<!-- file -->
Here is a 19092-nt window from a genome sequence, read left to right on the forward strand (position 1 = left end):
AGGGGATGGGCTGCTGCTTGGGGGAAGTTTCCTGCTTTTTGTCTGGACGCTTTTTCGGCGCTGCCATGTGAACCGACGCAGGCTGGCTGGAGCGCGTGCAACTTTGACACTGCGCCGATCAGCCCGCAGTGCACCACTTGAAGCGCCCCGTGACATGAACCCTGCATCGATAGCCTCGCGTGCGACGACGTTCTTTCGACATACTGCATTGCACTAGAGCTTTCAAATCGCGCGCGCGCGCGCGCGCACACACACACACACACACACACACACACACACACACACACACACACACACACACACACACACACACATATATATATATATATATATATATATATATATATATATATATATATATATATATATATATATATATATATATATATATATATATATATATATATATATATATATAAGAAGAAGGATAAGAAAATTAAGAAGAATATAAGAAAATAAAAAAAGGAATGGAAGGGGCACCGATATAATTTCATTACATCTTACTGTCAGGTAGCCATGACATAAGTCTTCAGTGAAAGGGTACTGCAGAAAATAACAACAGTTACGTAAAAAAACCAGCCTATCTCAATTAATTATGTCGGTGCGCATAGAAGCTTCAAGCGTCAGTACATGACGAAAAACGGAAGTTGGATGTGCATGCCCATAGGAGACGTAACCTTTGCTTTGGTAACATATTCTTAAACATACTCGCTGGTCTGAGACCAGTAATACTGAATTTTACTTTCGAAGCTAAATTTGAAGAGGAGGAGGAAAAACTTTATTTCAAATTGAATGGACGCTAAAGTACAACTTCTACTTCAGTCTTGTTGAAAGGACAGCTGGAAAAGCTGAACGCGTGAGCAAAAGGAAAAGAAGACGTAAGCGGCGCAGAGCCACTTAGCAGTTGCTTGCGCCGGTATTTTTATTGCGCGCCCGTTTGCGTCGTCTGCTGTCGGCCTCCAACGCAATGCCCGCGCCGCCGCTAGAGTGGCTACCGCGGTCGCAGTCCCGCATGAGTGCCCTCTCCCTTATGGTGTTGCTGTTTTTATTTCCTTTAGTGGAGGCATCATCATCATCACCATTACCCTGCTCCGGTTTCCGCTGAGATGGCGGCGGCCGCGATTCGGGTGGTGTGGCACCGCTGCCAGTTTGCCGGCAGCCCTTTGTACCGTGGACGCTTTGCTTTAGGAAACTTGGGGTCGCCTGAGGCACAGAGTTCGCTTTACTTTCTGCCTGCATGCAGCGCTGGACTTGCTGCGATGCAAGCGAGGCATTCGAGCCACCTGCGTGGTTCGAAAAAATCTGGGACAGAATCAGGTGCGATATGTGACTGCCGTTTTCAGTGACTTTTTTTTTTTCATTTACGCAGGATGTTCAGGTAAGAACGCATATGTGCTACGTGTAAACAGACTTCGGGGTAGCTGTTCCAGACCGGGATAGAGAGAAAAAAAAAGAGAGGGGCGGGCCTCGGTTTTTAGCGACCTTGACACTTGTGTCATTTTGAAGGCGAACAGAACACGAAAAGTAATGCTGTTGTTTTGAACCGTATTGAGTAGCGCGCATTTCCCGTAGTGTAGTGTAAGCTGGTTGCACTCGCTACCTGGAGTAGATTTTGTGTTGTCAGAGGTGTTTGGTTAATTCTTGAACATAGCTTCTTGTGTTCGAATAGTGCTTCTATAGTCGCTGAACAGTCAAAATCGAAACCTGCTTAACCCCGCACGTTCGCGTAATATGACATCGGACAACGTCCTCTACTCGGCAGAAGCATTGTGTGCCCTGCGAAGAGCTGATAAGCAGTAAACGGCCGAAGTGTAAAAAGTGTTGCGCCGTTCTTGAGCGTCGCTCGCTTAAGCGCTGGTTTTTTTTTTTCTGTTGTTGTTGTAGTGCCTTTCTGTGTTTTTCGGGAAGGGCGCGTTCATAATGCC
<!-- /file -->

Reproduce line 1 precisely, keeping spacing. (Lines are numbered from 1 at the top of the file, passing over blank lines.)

Here is a 19092-nt window from a genome sequence, read left to right on the forward strand (position 1 = left end):